• Process
  • Impact on patient's life
  • Risks and side-effects
  • Accessibility
  • Alternatives

What does the treatment process look like?

The standard treatment is a prostate resection, which is a fairly standard procedure. After the surgery, the patient will use a catheter for 14 days. Once the catheter is removed and the patient can pass urine freely, they can be discharged.

What is the impact of this treatment on the patient’s life?

If the treatment goes smoothly, it is expected that healthy patients will make a full recovery and not relapse.

What potential side effects or risks come with this treatment?

Although there are risks associated with any surgical procedure, the risks associated with a prostate resection are very low. However, as the patient population tends to be of older age, it is common that patients have other underlying conditions, such as high blood pressure. Patients who are candidates for this surgery are screened and monitored carefully. If a patient is found to have another health condition that could jeopardize their health during or after the surgery, that condition is addressed first.

How accessible is treatment in the area? What is the typical journey like for a patient to receive care?

In the area of our medical partner's treatment center, there is one central, public hospital. That hospital provides surgical services, but barriers exist. A patient requiring a hernia repair could be on a waitlist for years at the central hospital, or be sent home and told to return a number of times. For this reason, treatment can be very difficult to obtain at the public hospital. In addition to our medical partner's treatment center and the central hospital, there are private clinics that would provide this service, but at a high fee. Our medical partner's treatment center, Nkhoma, is a great option for patients because they are able to receive quality treatment.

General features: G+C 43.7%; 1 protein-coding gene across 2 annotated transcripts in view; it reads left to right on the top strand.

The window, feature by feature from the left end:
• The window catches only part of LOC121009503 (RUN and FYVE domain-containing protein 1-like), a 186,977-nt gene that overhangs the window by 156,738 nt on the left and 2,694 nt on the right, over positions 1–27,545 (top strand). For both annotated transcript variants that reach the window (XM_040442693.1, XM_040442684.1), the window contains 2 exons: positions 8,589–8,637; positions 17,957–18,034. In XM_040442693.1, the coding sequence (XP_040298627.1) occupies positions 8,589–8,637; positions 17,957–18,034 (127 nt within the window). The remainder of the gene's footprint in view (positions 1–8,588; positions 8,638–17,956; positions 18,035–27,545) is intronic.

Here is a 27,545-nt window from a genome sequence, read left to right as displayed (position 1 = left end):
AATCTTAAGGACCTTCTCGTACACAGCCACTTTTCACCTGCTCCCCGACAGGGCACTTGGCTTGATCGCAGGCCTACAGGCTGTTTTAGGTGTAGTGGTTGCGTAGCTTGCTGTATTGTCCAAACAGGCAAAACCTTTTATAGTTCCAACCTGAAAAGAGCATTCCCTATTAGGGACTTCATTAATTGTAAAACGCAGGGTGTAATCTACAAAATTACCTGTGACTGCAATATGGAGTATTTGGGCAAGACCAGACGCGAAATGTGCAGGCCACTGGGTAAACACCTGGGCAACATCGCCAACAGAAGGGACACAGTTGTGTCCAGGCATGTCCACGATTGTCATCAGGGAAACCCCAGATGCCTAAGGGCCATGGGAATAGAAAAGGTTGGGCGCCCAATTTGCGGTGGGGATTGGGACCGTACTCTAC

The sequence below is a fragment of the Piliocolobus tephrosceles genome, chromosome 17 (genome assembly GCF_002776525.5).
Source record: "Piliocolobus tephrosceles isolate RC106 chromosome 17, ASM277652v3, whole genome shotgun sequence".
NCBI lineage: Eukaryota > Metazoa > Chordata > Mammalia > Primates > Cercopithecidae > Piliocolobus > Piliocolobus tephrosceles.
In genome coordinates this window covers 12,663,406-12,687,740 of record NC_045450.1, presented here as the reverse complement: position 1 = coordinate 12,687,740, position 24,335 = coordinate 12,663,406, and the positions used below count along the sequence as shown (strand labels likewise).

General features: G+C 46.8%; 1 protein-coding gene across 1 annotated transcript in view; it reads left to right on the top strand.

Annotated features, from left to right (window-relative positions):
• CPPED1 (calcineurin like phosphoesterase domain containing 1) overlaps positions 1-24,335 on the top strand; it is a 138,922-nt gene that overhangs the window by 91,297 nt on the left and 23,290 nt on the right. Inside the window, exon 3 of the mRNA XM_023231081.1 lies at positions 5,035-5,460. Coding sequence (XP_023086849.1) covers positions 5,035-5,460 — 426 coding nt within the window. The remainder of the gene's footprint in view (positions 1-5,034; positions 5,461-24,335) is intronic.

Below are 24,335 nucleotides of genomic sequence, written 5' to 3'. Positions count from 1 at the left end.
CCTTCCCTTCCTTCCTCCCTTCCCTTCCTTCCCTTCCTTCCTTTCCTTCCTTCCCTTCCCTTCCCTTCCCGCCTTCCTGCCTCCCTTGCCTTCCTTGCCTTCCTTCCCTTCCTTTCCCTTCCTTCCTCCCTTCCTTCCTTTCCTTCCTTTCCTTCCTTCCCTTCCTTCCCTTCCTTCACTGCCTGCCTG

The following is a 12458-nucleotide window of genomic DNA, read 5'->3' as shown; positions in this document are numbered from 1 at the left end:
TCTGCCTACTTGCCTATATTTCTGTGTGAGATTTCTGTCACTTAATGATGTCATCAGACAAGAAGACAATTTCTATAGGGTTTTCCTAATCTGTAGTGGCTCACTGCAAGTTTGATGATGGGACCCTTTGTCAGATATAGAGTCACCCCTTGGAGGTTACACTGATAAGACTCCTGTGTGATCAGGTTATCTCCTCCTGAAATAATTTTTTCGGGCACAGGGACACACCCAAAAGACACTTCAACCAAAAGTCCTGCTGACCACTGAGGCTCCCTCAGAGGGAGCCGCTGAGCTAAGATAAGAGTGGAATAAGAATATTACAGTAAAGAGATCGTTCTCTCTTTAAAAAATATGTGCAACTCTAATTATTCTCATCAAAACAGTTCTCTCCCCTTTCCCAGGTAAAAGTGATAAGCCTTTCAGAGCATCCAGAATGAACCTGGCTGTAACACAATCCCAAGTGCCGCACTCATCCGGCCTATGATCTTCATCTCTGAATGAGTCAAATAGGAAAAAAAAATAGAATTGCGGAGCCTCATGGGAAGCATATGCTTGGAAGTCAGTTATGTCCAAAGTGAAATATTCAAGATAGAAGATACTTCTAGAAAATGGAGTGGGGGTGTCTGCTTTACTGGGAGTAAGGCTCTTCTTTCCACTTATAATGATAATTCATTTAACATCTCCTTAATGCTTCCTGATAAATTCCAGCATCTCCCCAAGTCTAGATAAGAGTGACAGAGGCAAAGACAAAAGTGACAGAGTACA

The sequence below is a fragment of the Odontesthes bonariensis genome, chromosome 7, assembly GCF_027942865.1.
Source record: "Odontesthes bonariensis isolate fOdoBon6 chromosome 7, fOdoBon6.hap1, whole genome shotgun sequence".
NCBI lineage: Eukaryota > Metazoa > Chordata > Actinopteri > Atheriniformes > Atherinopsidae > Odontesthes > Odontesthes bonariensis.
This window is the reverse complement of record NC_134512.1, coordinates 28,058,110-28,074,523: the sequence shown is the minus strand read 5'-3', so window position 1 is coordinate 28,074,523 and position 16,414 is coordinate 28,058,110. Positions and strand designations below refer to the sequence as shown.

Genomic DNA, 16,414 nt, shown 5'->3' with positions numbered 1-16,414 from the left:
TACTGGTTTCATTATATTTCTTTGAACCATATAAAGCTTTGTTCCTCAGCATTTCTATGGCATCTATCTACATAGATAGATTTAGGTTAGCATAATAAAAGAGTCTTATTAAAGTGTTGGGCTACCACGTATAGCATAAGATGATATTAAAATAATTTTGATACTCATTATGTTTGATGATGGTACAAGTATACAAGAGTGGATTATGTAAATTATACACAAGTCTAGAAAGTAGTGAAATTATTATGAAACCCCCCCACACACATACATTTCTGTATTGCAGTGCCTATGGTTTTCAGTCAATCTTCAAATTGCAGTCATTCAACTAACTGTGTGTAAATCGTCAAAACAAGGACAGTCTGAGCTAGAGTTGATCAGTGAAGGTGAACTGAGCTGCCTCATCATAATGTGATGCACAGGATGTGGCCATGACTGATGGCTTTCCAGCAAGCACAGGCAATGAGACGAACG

What are the alternatives to this treatment?

Drugs can be used to relieve symptoms for a short period of time, but ultimately, surgery is the only treatment.

Meet another patient you can support

100% of your donation funds life-changing surgery.

Daw Tin

Daw Tin is a strong, hardworking 60-year-old woman from Burma who enjoys cleaning her home, visiting her local Buddhist temple, meditating, and praying. She lives on her own and supports herself by working as a day laborer, herding goats and collecting firewood to sell. However, her siblings have been supporting her since her recent injury because she is unable to work. This past May, Daw Tin stepped on a nail protruding from a wooden board while herding her neighbor’s goats. Over time, the wound on her right heel turned into a painful ulcer, and she could no longer work or walk. She was able to undergo wound debridement surgery in July thanks to donations collected from her community. However, her doctor told her that she would need to have a second surgery in order to fully heal her condition. Without treatment, Daw Tin is at risk of developing severe damage to underlying bone and tissue. Our medical partner, Burma Children Medical Fund, is requesting $851 to cover the cost of a local rotation flap procedure for Daw Tin, which is scheduled to take place on July 28th at BCMF's care center. During this procedure, surgeons will rotate a partially attached piece of skin onto the wound. This will allow for optimal vascularization, or the ability to grow blood vessels to improve oxygen and nutrient supply, as well as optimal tissue reconstruction. Daw Tin says, "I was so happy to hear that I would receive surgery with the help of donors and the organization. Without your help, I could never receive surgery."

43% funded

43%funded
$370raised
$481to go

Meet another patient you can support

100% of your donation funds life-changing surgery.